Spinach Photosynthesis Essay

1053 Words 5 Pages
The Effect of Varying Wavelengths on Photosynthesis of Spinach
The rate of photosynthesis changes based on the light that the spinach is exposed to. Knowing the wavelengths of light that spinach is most likely to photosynthesize would help in knowing what light to expose spinach to, to ensure that it grows the best. When exposed to varying wavelengths, rate of photosynthesis varies as well. Wavelengths of green light, red light, blue light, and light without a filter change the rate of photosynthesis, because of the wavelengths absorbed by plants. Spinach is green, so it absorbs red and blue light and reflects green light (Biological Science). Based on these facts, our hypothesis was that exposing red light and green light would
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On Lab Quest Mini, the collection rate was set record data every four seconds for a period of 420 seconds (7 minutes). We weighed 30 grams of spinach using a digital scale; we allowed time for the spinach to breathe for 3 minutes while fluffing the spinach up between trials and rotated the spinach out every third trial. For each trial, the spinach was placed in a sealed container with the CO2 and O2 sensors. We began collecting data as soon as the lid was sealed on and the light was turned on. Light filters included two bottles of water placed in front of the light as a filter. The bottles used to filter the light contained clear water used as a control, water with blue dye with an estimated wavelength of 475, water with red dye at an estimated wavelength of 700, and water with green dye at an estimated wave length of 525. We ran three trials of each colored filter and two trials of our control filter. We collected 7 minutes of data for each trial, but the focus of the experiment is on the last five minutes, because we wanted the photosynthesis to have time to begin before we recorded data. The steps followed in this experiment can be found in further detail on pages 40-43 of the lab …show more content…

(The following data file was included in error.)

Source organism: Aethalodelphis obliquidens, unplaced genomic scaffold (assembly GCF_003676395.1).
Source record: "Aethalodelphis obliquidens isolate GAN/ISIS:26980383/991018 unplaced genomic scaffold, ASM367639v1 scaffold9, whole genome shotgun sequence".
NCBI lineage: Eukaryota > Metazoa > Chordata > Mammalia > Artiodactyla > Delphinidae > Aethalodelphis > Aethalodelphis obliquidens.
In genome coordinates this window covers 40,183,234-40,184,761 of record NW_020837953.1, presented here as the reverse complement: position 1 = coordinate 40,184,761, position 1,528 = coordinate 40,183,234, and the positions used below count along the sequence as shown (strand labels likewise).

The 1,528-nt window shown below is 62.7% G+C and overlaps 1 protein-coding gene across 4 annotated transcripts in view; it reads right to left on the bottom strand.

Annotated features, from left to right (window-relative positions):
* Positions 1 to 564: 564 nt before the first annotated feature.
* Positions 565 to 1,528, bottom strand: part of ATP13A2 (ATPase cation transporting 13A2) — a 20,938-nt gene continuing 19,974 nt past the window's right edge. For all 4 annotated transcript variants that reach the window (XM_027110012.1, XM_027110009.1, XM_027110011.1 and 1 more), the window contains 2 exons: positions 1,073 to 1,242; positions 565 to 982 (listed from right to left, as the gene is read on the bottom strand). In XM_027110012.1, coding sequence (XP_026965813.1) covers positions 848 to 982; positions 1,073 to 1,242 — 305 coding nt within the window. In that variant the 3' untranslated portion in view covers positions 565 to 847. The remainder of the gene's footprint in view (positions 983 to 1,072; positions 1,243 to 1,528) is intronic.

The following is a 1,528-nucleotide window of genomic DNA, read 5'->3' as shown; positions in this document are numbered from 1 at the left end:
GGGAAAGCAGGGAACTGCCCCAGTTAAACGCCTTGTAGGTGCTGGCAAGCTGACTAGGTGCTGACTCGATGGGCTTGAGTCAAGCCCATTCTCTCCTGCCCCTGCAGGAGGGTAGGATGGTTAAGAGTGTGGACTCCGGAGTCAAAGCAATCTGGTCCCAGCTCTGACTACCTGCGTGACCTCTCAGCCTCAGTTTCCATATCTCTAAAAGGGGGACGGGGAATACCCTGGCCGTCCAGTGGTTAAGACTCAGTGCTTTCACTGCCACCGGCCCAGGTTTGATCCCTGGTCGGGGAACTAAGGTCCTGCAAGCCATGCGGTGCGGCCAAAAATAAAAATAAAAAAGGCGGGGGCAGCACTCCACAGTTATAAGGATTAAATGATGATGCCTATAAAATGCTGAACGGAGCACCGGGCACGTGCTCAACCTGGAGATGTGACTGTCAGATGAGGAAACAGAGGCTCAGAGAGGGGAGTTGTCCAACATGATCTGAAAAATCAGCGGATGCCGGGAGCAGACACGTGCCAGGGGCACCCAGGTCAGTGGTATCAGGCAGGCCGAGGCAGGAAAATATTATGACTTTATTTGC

The red light increased the rate of the photosynthesis the most, had the smallest amount of photosynthesis. This is because of the fact that the spinach absorbs the red and blue light, and it reflects the green light. Unexpected results included the decrease in oxygen during various trials and the difference in controls in comparison with the other data. In light of this data, it can be concluded that it is likely that red light is the best light to expose spinach to, and green light is the least effective in photosynthesis. We also had anticipated that the blue light was going to be the most effective way of photosynthesizing the spinach, but we found that the red light was more effective overall, in comparison to the other trials. Alternative explanations include the spinach having varying times in between the trials to breathe, the container not being completely sealed, or the sensors not having enough time to

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